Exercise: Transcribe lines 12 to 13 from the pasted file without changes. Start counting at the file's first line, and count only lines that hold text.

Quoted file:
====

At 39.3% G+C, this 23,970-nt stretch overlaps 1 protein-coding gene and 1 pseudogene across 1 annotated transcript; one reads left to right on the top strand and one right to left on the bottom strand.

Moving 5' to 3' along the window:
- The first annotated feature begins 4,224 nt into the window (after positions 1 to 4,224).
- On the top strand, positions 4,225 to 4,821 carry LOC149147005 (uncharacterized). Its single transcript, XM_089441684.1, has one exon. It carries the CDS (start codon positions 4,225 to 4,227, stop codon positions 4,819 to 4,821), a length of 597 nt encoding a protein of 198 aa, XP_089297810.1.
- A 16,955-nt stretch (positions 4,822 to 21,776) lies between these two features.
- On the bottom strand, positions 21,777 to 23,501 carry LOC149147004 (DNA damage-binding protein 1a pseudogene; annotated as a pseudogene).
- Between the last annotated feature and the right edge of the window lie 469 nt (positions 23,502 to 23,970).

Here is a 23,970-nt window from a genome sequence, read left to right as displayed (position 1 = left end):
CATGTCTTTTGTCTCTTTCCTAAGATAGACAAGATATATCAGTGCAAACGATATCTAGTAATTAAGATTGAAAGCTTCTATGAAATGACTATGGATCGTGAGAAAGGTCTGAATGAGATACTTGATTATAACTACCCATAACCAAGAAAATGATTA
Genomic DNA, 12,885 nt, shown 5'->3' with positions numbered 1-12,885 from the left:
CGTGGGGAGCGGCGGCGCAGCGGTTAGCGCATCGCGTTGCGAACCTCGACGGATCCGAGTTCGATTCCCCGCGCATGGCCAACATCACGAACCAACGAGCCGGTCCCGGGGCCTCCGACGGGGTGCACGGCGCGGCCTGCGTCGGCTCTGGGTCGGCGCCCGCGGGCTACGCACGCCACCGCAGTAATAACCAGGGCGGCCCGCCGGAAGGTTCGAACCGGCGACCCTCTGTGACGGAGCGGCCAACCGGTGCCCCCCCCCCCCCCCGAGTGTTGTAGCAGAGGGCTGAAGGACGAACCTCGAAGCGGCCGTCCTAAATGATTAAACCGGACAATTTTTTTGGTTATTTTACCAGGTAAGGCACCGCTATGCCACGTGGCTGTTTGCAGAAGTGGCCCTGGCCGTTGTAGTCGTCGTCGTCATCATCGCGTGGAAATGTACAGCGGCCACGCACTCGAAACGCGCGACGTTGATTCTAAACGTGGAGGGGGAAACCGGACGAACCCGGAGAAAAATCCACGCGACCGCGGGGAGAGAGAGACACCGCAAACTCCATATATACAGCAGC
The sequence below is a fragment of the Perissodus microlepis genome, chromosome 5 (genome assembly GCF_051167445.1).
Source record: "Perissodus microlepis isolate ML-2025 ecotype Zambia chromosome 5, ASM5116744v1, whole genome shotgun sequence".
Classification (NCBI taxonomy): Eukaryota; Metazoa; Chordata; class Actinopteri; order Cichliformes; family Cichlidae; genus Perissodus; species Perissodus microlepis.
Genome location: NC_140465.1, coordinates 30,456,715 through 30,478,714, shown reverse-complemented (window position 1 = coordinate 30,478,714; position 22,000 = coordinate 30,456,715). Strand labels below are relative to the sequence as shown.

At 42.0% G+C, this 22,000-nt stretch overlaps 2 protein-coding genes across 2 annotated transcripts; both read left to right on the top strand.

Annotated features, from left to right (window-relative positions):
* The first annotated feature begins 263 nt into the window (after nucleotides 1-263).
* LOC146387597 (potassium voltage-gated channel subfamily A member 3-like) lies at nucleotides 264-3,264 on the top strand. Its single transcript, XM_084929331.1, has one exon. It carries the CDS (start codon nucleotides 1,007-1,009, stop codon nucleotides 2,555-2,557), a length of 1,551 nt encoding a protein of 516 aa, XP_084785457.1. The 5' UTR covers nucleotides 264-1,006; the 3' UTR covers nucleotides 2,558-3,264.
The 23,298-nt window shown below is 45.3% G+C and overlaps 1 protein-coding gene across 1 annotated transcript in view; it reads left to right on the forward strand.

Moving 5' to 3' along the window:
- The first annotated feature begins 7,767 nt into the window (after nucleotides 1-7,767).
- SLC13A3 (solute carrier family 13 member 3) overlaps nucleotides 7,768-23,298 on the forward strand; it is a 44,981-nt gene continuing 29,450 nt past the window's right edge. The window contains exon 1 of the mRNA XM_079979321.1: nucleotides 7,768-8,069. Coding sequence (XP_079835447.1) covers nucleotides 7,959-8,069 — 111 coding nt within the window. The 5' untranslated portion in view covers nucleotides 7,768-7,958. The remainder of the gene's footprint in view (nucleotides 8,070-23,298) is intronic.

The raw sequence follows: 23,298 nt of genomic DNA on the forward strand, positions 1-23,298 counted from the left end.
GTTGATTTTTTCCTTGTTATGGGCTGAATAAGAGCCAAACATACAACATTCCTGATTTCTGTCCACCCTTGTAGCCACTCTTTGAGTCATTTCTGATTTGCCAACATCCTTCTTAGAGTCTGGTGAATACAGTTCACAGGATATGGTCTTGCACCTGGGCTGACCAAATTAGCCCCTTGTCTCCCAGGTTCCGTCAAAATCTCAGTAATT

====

The sequence below is a fragment of the Perissodus microlepis genome, chromosome 5 (genome assembly GCF_051167445.1).
Source record: "Perissodus microlepis isolate ML-2025 ecotype Zambia chromosome 5, ASM5116744v1, whole genome shotgun sequence".